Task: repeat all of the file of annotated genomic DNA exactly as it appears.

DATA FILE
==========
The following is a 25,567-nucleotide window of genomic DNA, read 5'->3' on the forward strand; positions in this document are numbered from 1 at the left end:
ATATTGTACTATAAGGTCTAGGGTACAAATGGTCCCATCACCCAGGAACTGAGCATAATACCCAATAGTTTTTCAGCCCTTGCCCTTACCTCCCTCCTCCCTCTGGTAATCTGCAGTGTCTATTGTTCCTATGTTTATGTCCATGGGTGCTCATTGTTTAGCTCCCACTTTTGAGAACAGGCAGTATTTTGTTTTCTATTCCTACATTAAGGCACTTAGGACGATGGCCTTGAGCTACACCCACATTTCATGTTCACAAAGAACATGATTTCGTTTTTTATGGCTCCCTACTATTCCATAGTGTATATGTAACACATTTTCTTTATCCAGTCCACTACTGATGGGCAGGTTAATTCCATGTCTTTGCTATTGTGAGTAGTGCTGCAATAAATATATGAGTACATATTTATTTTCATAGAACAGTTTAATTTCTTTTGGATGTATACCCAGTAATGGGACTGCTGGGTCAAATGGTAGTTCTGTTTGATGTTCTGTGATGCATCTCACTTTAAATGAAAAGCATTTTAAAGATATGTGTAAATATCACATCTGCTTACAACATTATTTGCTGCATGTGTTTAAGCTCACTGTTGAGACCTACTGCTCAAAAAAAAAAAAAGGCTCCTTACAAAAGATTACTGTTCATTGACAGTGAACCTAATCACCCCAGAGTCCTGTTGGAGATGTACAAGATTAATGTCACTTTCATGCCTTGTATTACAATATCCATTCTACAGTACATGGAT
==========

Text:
The following is a 25,567-nucleotide window of genomic DNA, read 5'->3' on the forward strand; positions in this document are numbered from 1 at the left end:
ATATTGTACTATAAGGTCTAGGGTACAAATGGTCCCATCACCCAGGAACTGAGCATAATACCCAATAGTTTTTCAGCCCTTGCCCTTACCTCCCTCCTCCCTCTGGTAATCTGCAGTGTCTATTGTTCCTATGTTTATGTCCATGGGTGCTCATTGTTTAGCTCCCACTTTTGAGAACAGGCAGTATTTTGTTTTCTATTCCTACATTAAGGCACTTAGGACGATGGCCTTGAGCTACACCCACATTTCATGTTCACAAAGAACATGATTTCGTTTTTTATGGCTCCCTACTATTCCATAGTGTATATGTAACACATTTTCTTTATCCAGTCCACTACTGATGGGCAGGTTAATTCCATGTCTTTGCTATTGTGAGTAGTGCTGCAATAAATATATGAGTACATATTTATTTTCATAGAACAGTTTAATTTCTTTTGGATGTATACCCAGTAATGGGACTGCTGGGTCAAATGGTAGTTCTGTTTGATGTTCTGTGATGCATCTCACTTTAAATGAAAAGCATTTTAAAGATATGTGTAAATATCACATCTGCTTACAACATTATTTGCTGCATGTGTTTAAGCTCACTGTTGAGACCTACTGCTCAAAAAAAAAAAAAGGCTCCTTACAAAAGATTACTGTTCATTGACAGTGAACCTAATCACCCCAGAGTCCTGTTGGAGATGTACAAGATTAATGTCACTTTCATGCCTTGTATTACAATATCCATTCTACAGTACATGGAT